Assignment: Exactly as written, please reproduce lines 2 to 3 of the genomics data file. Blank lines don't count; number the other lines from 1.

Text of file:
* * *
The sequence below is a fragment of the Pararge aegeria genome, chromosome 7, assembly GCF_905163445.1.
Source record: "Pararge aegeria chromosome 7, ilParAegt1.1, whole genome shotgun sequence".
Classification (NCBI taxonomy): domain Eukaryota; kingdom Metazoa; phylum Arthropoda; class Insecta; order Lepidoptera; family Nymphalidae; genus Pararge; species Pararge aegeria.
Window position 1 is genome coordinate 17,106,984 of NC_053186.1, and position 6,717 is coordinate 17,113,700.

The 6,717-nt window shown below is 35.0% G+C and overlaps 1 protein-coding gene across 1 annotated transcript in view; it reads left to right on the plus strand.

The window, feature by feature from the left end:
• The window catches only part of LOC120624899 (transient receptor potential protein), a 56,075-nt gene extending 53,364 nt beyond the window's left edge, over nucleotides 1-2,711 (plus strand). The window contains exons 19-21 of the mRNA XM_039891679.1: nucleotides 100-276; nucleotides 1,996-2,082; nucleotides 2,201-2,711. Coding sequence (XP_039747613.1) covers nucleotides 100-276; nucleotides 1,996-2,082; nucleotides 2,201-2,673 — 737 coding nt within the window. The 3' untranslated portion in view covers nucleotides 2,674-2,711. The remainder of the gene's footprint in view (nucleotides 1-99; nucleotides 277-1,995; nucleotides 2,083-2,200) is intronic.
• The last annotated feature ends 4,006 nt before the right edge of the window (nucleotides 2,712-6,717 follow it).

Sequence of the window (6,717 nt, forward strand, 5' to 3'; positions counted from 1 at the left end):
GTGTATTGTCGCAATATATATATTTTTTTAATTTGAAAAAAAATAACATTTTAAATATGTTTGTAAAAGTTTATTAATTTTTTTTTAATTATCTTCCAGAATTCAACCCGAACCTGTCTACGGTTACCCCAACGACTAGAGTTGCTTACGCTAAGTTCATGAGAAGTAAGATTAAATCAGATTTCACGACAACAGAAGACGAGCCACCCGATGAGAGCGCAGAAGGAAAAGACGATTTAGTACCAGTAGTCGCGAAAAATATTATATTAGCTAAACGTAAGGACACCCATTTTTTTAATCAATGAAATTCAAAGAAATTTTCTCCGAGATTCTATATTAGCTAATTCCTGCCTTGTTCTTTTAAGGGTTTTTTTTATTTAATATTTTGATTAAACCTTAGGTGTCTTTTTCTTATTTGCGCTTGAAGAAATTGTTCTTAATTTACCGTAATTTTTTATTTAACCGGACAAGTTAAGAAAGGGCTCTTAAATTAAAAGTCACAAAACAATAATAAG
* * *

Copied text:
Source record: "Pararge aegeria chromosome 7, ilParAegt1.1, whole genome shotgun sequence".
Classification (NCBI taxonomy): domain Eukaryota; kingdom Metazoa; phylum Arthropoda; class Insecta; order Lepidoptera; family Nymphalidae; genus Pararge; species Pararge aegeria.